It looks green, but is it a garden city?
To describe the transformation of a former quarry into commuter housing as Britain’s first garden city for 100 years was a stroke of marketing genius by George Osborne.
 
In all the excitement, commentators barely questioned the government’s decision to plough £200m into the Ebbsfleet scheme in north Kent and place one of the old-style development corporations so loved by Michael Heseltine in charge of it. Yet the announcement in this week’s budget, trailed last weekend on the Andrew Marr show, is not so much a bold vision as a bailout of the first order.
 
Consider this. Ebbsfleet has been regarded as a cornerstone of new housing development in the southeast for a decade. The previous government kindly provided it with an international railway station which opened in 2007. This was going to be a 21st century Metro-land, whose residents could be whisked to London or Paris in the twinkling of a high-speed rail system (that’s right, new transport links reinforce the capital’s dominance).
 
Consider this, too. The land in Ebbsfleet is owned by Britain’s biggest commercial property company, Land Securities. For those who believe the dead hands of central and local government bureaucrats are to blame for Britain’s appallingly inadequate housing supply, here was an opportunity for the private sector to show how things should be done.
 
In 2005 Land Securities hailed the granting of planning permission for the first 6,250 homes, community facilities, workspaces and parks in Eastern Quarry. In 2006 it chose Countryside Properties as its joint venture partner for the first 600 homes, which were expected to be ready for occupation at the end of 2007. Much was made of the fact that the development would be a mere 15-minute commute from central London.
 
One credit crunch later, and we fast forward to August 2012, when the then housing minister, Grant Shapps, announced a ‘historic deal’ between ministers, councillors and Land Securities to ‘unlock’ 22,600 homes in and around Ebbsfleet over the next 20 years. The ‘homes and roads programme’ would deliver much-needed transport infrastructure to allow development to go ahead.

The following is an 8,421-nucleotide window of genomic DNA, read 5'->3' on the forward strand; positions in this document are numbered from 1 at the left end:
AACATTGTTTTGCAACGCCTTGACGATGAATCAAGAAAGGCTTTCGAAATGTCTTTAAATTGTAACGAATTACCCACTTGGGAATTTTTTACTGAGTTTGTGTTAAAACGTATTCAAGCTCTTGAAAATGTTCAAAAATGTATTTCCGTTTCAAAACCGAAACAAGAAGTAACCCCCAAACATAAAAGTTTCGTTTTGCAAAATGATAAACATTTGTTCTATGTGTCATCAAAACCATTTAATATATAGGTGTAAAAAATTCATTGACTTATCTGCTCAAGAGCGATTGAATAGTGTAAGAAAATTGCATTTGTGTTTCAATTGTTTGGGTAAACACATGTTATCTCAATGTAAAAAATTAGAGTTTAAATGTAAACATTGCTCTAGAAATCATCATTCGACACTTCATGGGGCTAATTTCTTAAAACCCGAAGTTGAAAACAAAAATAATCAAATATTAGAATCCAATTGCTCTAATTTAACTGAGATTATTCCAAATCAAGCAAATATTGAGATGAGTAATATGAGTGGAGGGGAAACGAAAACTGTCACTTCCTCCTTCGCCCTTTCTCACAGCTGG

In March 2013 Land Securities exchanged contracts with Ward Homes for the sale of 150 residential plots, the first deal since the one with Countryside properties seven years earlier.
 
Another year on, and apart from the ‘garden city’ branding, the only really significant movement is the announcement of an urban development corporation – a quango to replace the partnership previously in charge of the plans, the Kent Thameside Delivery Board – and a promise of £200m of public investment, which may or may not include money already spent or committed. The amount of new housing has fallen from the 22,600 homes mentioned in 2012 to 15,000.
 
In other words, the government is stepping in to try to do what private landowners and housebuilders, with all the entrepreneurial dynamism they can muster, have been unable to achieve. The press statementby Land Securities is revealing:
 
‘The new arrangements should make it easier, quicker and cheaper to deliver a new garden city at Ebbsfleet and provide thousands of much needed new homes in the south-east. Parts of Ebbsfleet Valley today still resemble a quarry (its former use) and significant further investment is needed before homes can be built at scale – Government support, through a new UDC, will therefore be vital in delivering a garden city quickly.’

What we end up with may or may not be a garden city. There’s no indication that George Osborne has a clue what one should involve, though it would be worth his while having a word with the Town and Country Planning Association, among others. But at a time when the property market in London and the southeast is booming like there’s no tomorrow, this looks suspiciously like a bailout.